More than a third of middle aged baby boomers born between 1946 and 1964 are leading their lives alone without partners, according to new figures compiled by the Bowling Green State University's National Center for Family and Marriage Research (NCFMR).
Using data from the 1980, 1990 and 2000 censuses and the 2009 round of the American Community Survey, Dr. I-Fen Lin, an associate professor of sociology, and Dr. Susan Brown, a professor of sociology and co-director of the NCFMR, found one-third of adults aged 45-63 are unmarried. This represents a more than 50 percent increase since 1980, when just 20 percent of middle-aged Americans were unmarried.
Most single boomers are divorced or never married. In fact, one in three single baby boomers has never been married. Just 10 percent of unmarried boomers are widowed.
"The shift in marital composition of the middle-aged suggests that researchers and policymakers can no longer focus on widowhood in later life and should pay attention to the vulnerabilities of the never-married and divorced as well," said Lin.
According to Brown, one in five single baby boomers is living in poverty compared to one in 20 for their married counterparts. Single boomers are twice as likely to be disabled, but they are also less likely to have health insurance.
The previous marital status of unmarried baby boomers also has significant repercussions. In general, divorced boomers have more economic resources and better health than their widowed or never married counterparts.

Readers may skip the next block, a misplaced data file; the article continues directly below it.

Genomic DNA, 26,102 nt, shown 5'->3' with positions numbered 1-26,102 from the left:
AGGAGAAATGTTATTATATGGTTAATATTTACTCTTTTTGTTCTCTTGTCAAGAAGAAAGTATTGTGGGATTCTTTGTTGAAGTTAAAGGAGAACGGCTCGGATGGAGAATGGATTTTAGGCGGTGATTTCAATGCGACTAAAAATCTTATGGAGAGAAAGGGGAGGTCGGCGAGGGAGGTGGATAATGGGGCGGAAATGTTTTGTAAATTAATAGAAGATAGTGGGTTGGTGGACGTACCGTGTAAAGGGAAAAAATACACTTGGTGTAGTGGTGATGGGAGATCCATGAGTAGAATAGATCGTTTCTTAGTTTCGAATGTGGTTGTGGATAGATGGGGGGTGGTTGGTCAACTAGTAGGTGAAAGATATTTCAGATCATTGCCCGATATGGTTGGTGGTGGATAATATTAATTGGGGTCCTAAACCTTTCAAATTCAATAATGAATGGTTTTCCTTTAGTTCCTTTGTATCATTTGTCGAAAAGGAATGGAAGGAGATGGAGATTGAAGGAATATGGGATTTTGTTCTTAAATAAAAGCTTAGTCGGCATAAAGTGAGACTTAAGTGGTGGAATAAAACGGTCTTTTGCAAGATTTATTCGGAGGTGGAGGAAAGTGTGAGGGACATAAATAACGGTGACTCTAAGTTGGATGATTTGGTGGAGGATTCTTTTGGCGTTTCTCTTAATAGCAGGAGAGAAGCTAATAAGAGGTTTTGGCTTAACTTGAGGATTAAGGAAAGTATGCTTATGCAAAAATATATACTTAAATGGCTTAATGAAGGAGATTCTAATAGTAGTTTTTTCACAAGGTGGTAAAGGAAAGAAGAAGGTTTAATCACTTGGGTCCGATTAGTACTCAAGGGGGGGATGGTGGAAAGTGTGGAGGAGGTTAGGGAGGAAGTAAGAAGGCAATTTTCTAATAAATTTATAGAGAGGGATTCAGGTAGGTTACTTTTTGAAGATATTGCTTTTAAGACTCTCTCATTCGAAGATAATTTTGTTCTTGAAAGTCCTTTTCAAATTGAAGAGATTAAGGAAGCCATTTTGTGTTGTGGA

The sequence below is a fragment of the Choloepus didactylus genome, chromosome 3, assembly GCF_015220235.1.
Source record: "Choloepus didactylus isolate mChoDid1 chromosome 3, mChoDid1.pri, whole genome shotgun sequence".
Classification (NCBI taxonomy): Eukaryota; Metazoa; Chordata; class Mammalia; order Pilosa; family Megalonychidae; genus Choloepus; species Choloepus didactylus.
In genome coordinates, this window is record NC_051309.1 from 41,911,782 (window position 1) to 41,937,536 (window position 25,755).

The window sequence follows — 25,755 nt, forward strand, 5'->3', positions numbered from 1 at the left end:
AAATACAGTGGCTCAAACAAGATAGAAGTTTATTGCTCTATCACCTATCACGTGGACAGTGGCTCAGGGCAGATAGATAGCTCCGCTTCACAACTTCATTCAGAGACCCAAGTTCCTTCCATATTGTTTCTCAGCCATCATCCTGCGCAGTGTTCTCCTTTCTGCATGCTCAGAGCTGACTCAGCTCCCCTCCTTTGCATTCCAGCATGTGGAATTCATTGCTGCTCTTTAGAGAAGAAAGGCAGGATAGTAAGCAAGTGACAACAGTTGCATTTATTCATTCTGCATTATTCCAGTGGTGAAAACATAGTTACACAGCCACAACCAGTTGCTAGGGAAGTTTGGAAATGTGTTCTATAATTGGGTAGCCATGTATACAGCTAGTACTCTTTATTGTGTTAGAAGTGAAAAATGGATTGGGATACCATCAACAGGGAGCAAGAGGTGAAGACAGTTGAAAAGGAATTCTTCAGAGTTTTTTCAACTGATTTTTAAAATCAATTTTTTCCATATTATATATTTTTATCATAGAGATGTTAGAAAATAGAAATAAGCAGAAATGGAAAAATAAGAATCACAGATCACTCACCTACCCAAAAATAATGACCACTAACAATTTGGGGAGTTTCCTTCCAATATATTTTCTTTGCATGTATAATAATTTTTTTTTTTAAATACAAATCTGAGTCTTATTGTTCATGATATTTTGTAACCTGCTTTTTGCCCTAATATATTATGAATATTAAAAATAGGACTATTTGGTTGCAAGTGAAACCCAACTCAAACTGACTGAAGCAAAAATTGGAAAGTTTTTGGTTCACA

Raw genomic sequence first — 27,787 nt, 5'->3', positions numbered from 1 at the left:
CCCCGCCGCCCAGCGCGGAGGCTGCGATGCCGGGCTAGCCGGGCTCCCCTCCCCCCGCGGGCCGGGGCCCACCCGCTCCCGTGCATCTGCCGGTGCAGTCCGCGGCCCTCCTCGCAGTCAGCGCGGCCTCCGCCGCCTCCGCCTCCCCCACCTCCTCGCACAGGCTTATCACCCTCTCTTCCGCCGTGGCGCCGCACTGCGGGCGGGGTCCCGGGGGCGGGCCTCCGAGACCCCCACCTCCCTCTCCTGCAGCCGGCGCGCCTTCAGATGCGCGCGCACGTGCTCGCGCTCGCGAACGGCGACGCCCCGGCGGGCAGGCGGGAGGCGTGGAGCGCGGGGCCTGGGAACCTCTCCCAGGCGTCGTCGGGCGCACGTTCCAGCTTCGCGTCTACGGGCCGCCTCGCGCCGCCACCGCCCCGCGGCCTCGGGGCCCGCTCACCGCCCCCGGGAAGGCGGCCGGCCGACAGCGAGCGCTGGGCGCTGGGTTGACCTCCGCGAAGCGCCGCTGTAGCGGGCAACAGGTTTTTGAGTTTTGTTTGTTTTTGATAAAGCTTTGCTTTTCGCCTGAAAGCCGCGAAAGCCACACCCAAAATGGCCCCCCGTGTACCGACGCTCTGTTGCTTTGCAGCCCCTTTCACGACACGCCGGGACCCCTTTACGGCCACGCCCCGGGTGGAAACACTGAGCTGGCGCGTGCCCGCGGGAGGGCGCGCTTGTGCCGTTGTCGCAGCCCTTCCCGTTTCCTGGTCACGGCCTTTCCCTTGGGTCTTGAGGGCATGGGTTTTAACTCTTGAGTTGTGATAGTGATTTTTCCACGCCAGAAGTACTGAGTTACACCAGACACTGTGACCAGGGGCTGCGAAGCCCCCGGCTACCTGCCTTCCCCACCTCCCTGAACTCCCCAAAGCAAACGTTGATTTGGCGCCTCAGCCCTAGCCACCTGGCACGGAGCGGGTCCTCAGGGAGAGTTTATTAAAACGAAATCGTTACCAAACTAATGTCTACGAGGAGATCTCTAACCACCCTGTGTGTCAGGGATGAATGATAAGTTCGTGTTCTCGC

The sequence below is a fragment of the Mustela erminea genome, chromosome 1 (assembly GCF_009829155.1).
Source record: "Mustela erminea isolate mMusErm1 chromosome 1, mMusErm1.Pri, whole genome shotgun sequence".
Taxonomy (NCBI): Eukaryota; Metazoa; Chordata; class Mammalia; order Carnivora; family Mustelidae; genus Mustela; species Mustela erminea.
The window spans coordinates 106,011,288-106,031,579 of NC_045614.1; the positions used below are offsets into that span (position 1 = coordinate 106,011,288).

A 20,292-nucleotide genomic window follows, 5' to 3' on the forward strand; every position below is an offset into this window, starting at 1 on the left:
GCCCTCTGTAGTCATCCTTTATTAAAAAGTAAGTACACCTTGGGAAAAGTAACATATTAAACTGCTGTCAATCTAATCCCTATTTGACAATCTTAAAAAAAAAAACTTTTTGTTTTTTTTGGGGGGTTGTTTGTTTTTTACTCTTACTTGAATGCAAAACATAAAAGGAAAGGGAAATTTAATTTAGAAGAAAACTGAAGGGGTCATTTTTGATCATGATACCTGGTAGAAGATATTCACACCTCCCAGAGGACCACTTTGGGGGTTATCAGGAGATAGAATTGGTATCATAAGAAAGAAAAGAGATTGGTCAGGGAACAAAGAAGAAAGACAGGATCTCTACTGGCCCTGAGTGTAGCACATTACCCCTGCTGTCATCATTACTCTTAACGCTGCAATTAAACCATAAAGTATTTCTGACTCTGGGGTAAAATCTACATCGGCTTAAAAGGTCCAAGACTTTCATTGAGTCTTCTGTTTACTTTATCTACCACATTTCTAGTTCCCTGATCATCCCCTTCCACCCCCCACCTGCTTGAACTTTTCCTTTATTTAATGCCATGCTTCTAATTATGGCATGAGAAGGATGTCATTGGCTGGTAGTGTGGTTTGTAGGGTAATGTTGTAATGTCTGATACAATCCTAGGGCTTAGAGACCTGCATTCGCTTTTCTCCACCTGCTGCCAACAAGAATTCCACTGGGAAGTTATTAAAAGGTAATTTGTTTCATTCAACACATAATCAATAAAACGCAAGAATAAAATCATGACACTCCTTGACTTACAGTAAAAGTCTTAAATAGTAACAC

Of particular concern is the large share of unmarried boomers who have never been married. According to the researchers, the probability of marrying for the first time during middle age is extremely low, meaning that nearly all of the never married boomers will remain unmarried.
"The economic and health vulnerabilities of single boomers are concerning because boomers are now moving into old age when failing health becomes even more common and severe," said Brown.
"In the past, family members, particularly spouses, have provided care to infirm older adults. But a growing share of older adults aren't going to have a spouse available to rely on for support. Our figures indicate one in three boomers won't have a spouse who can care for them. And, unmarrieds are less likely to have children who might provide care. These shifting family patterns portend new strains on existing institutional supports for the elderly. As more singles enter older adulthood, we as a society may have to reconsider how we care for frail elders. The family may no longer be a viable option for an increasing segment of older adults."